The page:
Programs Aim to Bridge Addiction Treatment Gap After Jail

By Kelly Burch 05/01/19

Treatment programs both public and private are working to keep newly-released inmates on the right track.

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medication assisted treatment
Having access to addiction medicine is a game changer. Volodymyr Maksymchuk | Dreamstime.com

Programs are popping up around the country aiming to help people with substance use disorder stay sober after they are released from jail—a time that can be especially dangerous for those who have been in forced sobriety while behind bars but were not given the necessary treatment to stay sober on the outside.

“A lot of people come out of prison, and they don’t have anything, and it’s really hard to be successful,” Judge Linda Bell, who presides over an opioid court in Las Vegas, Nevada, told News3 Las Vegas.

The program that Bell oversees helps people released on parole stay sober by connecting them with medication-assisted treatment, housing, counseling and other supports.

“If it's still available, I’d like to stay an extra month and continue to stay in sober living,” parolee Clayton Dempster told Bell during a recent court hearing.

Bell does her best to help people like Dempster stay sober, but also imposes consequences if they’re not adhering to the terms of their release by staying in recovery.

“I have frequent status checks to make sure all of that is going well. If it’s not, I might impose community service or even a short jail sanction,” she said.

While programs like the one Bell runs, which is grant funded, are part of the criminal justice system, other programs outside the system are also trying to help newly-released inmates stay sober.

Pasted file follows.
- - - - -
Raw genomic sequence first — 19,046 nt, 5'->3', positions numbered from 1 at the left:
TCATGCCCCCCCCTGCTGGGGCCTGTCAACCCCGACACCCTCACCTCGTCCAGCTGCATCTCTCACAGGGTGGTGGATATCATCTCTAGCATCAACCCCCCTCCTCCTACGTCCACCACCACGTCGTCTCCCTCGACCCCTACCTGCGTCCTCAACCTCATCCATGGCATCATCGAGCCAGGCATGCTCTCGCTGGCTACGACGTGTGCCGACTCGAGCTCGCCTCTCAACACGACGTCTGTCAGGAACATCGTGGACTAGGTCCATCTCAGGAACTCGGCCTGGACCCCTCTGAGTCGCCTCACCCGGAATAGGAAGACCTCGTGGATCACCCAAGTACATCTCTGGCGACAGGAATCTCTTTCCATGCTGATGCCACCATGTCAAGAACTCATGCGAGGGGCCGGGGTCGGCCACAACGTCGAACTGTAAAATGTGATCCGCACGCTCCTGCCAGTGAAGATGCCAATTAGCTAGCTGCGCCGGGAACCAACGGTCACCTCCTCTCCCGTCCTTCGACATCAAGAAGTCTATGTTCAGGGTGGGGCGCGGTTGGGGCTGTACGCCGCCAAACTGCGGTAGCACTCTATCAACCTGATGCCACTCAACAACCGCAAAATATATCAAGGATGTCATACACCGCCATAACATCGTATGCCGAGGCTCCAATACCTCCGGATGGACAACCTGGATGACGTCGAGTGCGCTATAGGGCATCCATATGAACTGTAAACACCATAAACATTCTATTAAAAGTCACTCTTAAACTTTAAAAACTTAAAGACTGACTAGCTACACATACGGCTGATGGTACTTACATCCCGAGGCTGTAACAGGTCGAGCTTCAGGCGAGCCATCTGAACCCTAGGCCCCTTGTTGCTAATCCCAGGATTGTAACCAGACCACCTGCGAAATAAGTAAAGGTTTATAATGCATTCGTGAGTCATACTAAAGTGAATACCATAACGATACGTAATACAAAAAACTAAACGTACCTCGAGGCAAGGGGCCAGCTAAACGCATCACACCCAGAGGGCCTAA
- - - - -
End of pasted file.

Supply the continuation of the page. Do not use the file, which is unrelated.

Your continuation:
In Baltimore, a privately-funded van parked outside the city jail helps people connect with many of the same services provided in Bell’s courtroom, like medication-assisted treatment—bridging the gap that opens when people are released from jail but not put in touch with ongoing services.

“This program works,” Michael Rice, a client of the van, told Vox.  

Without a functioning government system to help people, especially in cities like Baltimore, private organizations and foundations are left providing lifesaving treatment to people at risk.

“There are plenty of high-threshold options, but not enough low-threshold options,” said Natanya Robinowitz, executive director of Charm City Care Connection, which provides treatment services in Baltimore. “If you had a functioning system, it would be very low-threshold.”

Because access to treatment can be prohibitively expensive, especially for people who don’t have insurance, jails have become the default detox and treatment facilities for people with substance use disorder.

Because of that, there has been more recent support for evidence-driven treatment options like medication-assisted treatment, but still only about 12 percent of jails provide it. Fewer still provide services after a client leaves. However, even in the law enforcement community people are beginning to realize that treatment provided in jails and after release can be lifesaving.

"We know if you are an opiate user you come in here, you detox, and you go out—it's a 40% chance of OD-ing," said Carlos Morales, the director of correctional health services for California's San Mateo County. "And we have the potential to do something about it.”

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Kelly Burch writes about addiction and mental health issues, particularly as they affect families. Follow her on TwitterFacebook, and LinkedIn.

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